It's hard to imagine that I once just carried one body, and one kit lens, and that was it. Incredible. One year later, it's one gripped body, 2-3 lenses, 2 small light mods, a flash, notebook/pen, plastic rain cover, cleaning stuff, and various other bric-a-brac. And I'm still travelling lightly! Obviously, the original nylon Nikon-branded shoulder bag which could hold one consumer body sans grip and one lens (and maybe a small prime in a pinch) would not do. A well-timed trip to New York brought me to photography mecca, B and H (an ampersand is official, but for some reason Blogger refuses to let me use it). Steps away from my hotel, I would wander around, listening to the conveyor belt, the stereotypical New York accents, and the mind-boggling selection of gear. I could spend several months inside perusing the shelves. Maybe I'm just weird like that.
I was hunting for a bag that was low-profile-ish and large enough to grow into. I also wanted to spend less than $70. That is tough criterion, especially when a nice Think Tank bag can run upwards of $170. I was looking at various Tamrac, Lowepro, Tenba, and other offerings. I was enamored with none of them, and all gave off the "high-tech" smell. By chance, I was wandering around the used section of B and H when I found it: a lightly used Domke F-3x with a divider missing for $69.99. Coming from the world of padded, waterproof, high-tech bags to an unpadded canvas satchel was difficult, so I asked for some advice from an employee. My answer was swift, direct and typically New York: "Get the Domke, that other bag is shit." Point well taken.
I've now used this bag for 5 months. At the time, I thought it was ridiculously large. I mean, it is billed as a "Super Compact" bag, after all. This was not idea of super compact. I had only one body, one zoom and one prime. I was starting to think I made a mistake. Over time, however, I was slowly converted to the cult of Domke.
It collapses to a small size when it's not stuffed, and magically enlarges when you do need to stuff it to the gills. Now, when stuffed to the gills, I have a D90 with grip, 18-105 lens attached, 50mm f/1.8 AF-D, 70-210 Series E f/4 telephoto (manual focus, baby!), SB-600 in its case, homemade flash softbox and various other small objects. And the guy at B and H pointed out that I could get a seamstress to modify it as my needs changed. Good point. I like hax as much as the next nerd.
It hugs my body (well, my ass) when it's on my shoulder, and while it isn't totally low-profile, it doesn't automatically tag you as the guy with the camera. I could have my camera in a lunch box, but I think a line needs to be drawn between low-profile and functionality. At least it's not a Billingham.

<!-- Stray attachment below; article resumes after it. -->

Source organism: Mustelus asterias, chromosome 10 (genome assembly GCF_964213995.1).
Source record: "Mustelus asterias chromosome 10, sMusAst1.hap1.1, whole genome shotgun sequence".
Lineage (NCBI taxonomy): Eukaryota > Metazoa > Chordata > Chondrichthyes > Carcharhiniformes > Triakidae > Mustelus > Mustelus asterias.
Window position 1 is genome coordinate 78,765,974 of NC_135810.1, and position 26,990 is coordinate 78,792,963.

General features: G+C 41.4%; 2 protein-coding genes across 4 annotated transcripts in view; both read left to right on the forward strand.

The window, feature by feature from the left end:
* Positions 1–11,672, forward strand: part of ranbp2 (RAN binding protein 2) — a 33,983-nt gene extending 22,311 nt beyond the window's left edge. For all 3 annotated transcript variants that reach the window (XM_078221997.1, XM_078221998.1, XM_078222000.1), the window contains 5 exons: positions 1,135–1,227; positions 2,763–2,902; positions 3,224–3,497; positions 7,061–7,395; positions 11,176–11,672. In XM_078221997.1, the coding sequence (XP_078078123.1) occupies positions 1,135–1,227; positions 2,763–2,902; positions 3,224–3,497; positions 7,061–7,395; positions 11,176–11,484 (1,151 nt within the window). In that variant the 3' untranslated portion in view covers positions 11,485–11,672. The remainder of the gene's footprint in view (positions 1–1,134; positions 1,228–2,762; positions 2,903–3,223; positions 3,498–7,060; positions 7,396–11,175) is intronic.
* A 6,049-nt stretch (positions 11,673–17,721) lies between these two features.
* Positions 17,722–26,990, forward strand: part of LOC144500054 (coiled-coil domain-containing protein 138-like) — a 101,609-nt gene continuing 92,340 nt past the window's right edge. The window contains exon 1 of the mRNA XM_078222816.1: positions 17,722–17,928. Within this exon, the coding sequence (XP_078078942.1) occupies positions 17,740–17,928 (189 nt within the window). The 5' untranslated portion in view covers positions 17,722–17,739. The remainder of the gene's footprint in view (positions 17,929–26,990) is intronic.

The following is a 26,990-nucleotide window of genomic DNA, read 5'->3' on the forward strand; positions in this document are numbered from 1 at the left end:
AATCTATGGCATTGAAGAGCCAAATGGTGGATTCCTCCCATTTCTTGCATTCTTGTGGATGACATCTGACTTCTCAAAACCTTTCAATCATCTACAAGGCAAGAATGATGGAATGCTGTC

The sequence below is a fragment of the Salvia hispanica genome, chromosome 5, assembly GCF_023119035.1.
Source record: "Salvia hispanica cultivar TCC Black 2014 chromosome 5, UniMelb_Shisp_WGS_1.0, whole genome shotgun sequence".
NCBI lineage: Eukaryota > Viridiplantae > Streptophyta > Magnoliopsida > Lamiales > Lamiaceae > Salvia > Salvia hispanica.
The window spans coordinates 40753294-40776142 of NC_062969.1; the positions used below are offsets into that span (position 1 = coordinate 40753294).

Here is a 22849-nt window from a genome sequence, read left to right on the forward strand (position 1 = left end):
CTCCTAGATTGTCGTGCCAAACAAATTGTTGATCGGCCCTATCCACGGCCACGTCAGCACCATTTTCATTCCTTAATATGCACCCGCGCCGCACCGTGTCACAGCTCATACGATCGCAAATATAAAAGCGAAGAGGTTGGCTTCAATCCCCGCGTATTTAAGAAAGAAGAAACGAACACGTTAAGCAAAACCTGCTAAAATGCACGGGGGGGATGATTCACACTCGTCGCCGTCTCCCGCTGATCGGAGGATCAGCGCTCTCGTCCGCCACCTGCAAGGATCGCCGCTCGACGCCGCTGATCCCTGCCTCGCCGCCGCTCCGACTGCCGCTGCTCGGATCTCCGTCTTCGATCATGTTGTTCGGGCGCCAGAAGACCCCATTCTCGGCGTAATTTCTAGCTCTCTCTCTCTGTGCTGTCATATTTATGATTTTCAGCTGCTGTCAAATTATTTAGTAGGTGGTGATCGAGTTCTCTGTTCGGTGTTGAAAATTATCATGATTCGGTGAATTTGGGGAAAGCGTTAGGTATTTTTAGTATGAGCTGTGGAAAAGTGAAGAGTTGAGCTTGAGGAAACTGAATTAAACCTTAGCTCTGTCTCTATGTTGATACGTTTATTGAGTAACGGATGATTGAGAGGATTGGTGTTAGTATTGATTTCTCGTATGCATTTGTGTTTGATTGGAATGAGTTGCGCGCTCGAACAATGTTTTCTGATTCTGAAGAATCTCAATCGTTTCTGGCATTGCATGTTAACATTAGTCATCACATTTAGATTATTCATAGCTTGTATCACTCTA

The lack of padding isn't really that big of a deal. I mean, I used to baby my stuff but now I throw it around like a real pro. 30,000 actuations does that to a person. The gear has not been damage for lack of padding. I naturally end up a bit more careful when you're aware of the vulnerability of the gear. I find myself putting a hand around the bag to cradle it from harm, and I find the motion quite natural. More room for stuff and lighter bag. I can deal with that.
The single clip used to hold the flap down takes some getting used to, and some breaking in the soften. Wrap the ring the clip attaches to with gaff tape. It really helps to protect the metal and also to minimize noise from the metal parts jangling while running.
The shoulder strap is wide and imbued with rubber thread to keep it from slipping, which is a godsend. I bought the optional Postal Pad with it as well as an insurance policy if the lack-of-padded-strap was a dealbreaker. I leave the pad at home now. It just ruins the streamlined feel of the plain bag. I find it also doesn't add much to the comfort side. Mind you, my bag is still comparatively light. Those will FF bodies and f/2.8 zooms might disagree with me. It's only $13, and you can always sell it for food if you don't need it.
A new Domke F-3x in Canada would cost $190. I would have put the missing divider aside anyway. I think I got a pretty good deal.
Light, low profile, retro, "expandable", comfortable, machine washable.
Needs swivels on the shoulder strap, needs better handle (it's a skinny bit of cotton strap that's flat and unsuited for carrying with one hand. As a short shoulder strap, it sort of works.).